It's been a crazy few days and I know Musing #50 is long overdue - sorry! However, now that I am not doing a musing/thought a day I can foresee myself not religiously updating on Sundays any more, rather I will aim to put up a musing roughly once a week. So, without any more random ramblings, here are some random musings…
Don't forget your weaknesses, but pay more attention to your strengths.
This advice came from a work colleague few days ago. As summarised above, although you should not completely ignore your weaknesses your time is probably better spent concentrating and making your strengths stand out even more. My understanding of the reasoning behind this is if you spend a whole tonne of precious time and effort in building up your weaknesses, it will make you better overall, but you won't stand out. Since you have spent the time working on your weakness (and 'neglecting' your strengths) you will be able to do a good job at most tasks but it'll be harder to do a spectacular job at something.
On the other hand, if you concentrate on your strengths and make them even better you'll be an "expert" at particular tasks and you will be able to stand out in that area. So when someone needs someone to do a job in that area, you will come to mind as the person most suitable to get the job done well.
Of course you can't just not work on your weaknesses at all, for example, there are many 'weaknesses' that you can't just ignore completely - eg communication. If communication is not one of your strengths, I believe you should work on it so you can communicate comfortably and effectively; but there is no need to stress too much that you can't deliver speeches as well as the guy on the stage - after all, public speaking may as well be one of his strengths that he is working hard on improving.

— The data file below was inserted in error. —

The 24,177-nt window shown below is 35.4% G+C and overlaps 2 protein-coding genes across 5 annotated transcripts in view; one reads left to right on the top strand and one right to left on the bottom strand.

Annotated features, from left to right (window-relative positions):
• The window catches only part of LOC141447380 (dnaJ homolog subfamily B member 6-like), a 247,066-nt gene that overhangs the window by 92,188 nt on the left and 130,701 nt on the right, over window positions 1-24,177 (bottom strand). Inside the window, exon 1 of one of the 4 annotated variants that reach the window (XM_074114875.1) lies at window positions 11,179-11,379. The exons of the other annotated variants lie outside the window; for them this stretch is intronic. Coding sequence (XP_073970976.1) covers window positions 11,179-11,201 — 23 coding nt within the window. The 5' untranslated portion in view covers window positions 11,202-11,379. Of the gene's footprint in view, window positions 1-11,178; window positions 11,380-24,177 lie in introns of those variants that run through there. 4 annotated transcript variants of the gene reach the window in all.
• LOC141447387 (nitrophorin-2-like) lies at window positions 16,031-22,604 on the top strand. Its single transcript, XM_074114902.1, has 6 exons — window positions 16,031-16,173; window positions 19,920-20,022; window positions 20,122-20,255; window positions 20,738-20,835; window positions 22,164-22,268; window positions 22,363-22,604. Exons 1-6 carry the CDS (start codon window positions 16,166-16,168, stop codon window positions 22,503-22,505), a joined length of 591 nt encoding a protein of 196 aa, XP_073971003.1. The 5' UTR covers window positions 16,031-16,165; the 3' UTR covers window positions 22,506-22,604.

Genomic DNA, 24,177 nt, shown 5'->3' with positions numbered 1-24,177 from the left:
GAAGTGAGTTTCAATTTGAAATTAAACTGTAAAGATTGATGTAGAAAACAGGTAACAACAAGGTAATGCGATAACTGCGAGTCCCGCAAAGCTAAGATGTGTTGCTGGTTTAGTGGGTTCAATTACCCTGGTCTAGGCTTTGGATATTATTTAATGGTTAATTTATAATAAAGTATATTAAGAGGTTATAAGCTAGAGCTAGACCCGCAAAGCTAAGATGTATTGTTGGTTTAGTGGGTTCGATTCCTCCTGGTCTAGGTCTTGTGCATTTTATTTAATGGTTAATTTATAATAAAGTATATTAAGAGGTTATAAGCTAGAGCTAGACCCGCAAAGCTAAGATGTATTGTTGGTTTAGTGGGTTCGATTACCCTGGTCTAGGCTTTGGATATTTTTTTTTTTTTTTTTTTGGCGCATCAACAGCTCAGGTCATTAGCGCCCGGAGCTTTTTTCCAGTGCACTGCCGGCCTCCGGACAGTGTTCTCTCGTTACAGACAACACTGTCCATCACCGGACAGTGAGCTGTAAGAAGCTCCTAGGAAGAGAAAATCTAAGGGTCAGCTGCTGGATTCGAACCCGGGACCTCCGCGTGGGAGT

Small invisible 'surprises' that make usability better
Internet Explorer, Firefox, Safari, Chrome...are all web browsers and all have their good and bad bits (except Internet Explorer which only has bad bits). Firefox has the "Awesome Bar"; Safari is faster in comparison; and Chrome is even faster! Everyone has their own browser they prefer which is expected (though if you are still using Internet Explorer - I recommend you change to another browser, you'll never look back!).
I recently saw this invisible "feature" of Chrome that made me smile and marvel at the intricacies of usability design. As a super short summary - in Chrome when you want to close multiple tabs in succession with the mouse, you close the first tab, and the second tab's close button will land right under your mouse pointer ready for you to click again and close. While in Safari (and Firefox too) depending on which tab you close the next tab's close button may not be right under you mouse - thus requiring you to move your mouse to close the next tab. It's only something small, but it shows that Google has thought about it. Another 'plus' is it works so well you generally don't realise unless you are looking specifically for it - a true sign of something that is well designed in my opinion.
Despite the usability in Chrome being evidently thought out very well, I'm still sticking with Firefox for now - I can't live without my multi touch gestures, add-ons and the awesome bar! The super fast Chrome speed is something I'm hoping for but will have to live without for now.
Mini portable notebooks - www.pocketmod.com
A friend introduced me to this awesome discovery she made some time ago - make a simple notebook out of a single sheet of paper. No glue, just some folding and a cut in the paper! With the knowledge of how to fold a "PocketMod" you can quickly create a small notebook to jot your ideas/to-do list down. I've found that even though the area you can write in is technically the same (if not less) as the unfolded piece of paper, because it is now smaller and more notebook-like it is easier to carry around, write in and keep intact. Being able to turn a "scrap piece of paper" into a mini notebook is definitely useful.
Cool procrastination video
Not so much of a musing, but I am sure we all procrastinate. So here's a short video (~4min) about Procrastination for those who are in a procrastinating mood